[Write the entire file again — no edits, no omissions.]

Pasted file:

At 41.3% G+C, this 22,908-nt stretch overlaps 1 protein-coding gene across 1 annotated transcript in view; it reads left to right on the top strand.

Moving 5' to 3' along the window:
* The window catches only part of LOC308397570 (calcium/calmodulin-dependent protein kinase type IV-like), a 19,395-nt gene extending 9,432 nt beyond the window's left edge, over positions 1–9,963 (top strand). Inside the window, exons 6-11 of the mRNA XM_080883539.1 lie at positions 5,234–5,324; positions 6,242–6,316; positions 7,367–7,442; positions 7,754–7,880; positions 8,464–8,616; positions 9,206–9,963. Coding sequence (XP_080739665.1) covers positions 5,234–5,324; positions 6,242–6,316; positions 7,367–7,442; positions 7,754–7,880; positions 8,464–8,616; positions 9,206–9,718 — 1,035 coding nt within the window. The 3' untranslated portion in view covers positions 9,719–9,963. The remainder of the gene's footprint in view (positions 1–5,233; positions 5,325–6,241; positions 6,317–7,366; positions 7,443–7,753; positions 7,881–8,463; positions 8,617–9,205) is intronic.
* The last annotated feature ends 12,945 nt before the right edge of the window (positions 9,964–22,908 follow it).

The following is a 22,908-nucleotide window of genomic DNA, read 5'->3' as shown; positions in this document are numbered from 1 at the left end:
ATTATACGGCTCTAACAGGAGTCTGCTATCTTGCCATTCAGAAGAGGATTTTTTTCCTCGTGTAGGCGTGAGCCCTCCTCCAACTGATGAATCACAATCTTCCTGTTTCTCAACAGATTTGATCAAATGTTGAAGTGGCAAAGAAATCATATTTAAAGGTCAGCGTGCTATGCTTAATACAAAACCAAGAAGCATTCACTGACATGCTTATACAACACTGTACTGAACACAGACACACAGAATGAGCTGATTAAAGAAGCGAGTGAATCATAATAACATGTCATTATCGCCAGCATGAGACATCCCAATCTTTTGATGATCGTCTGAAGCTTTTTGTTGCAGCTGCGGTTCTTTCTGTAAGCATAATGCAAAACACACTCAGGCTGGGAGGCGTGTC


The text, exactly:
At 41.3% G+C, this 22,908-nt stretch overlaps 1 protein-coding gene across 1 annotated transcript in view; it reads left to right on the top strand.

Moving 5' to 3' along the window:
* The window catches only part of LOC308397570 (calcium/calmodulin-dependent protein kinase type IV-like), a 19,395-nt gene extending 9,432 nt beyond the window's left edge, over positions 1–9,963 (top strand). Inside the window, exons 6-11 of the mRNA XM_080883539.1 lie at positions 5,234–5,324; positions 6,242–6,316; positions 7,367–7,442; positions 7,754–7,880; positions 8,464–8,616; positions 9,206–9,963. Coding sequence (XP_080739665.1) covers positions 5,234–5,324; positions 6,242–6,316; positions 7,367–7,442; positions 7,754–7,880; positions 8,464–8,616; positions 9,206–9,718 — 1,035 coding nt within the window. The 3' untranslated portion in view covers positions 9,719–9,963. The remainder of the gene's footprint in view (positions 1–5,233; positions 5,325–6,241; positions 6,317–7,366; positions 7,443–7,753; positions 7,881–8,463; positions 8,617–9,205) is intronic.
* The last annotated feature ends 12,945 nt before the right edge of the window (positions 9,964–22,908 follow it).

The following is a 22,908-nucleotide window of genomic DNA, read 5'->3' as shown; positions in this document are numbered from 1 at the left end:
ATTATACGGCTCTAACAGGAGTCTGCTATCTTGCCATTCAGAAGAGGATTTTTTTCCTCGTGTAGGCGTGAGCCCTCCTCCAACTGATGAATCACAATCTTCCTGTTTCTCAACAGATTTGATCAAATGTTGAAGTGGCAAAGAAATCATATTTAAAGGTCAGCGTGCTATGCTTAATACAAAACCAAGAAGCATTCACTGACATGCTTATACAACACTGTACTGAACACAGACACACAGAATGAGCTGATTAAAGAAGCGAGTGAATCATAATAACATGTCATTATCGCCAGCATGAGACATCCCAATCTTTTGATGATCGTCTGAAGCTTTTTGTTGCAGCTGCGGTTCTTTCTGTAAGCATAATGCAAAACACACTCAGGCTGGGAGGCGTGTC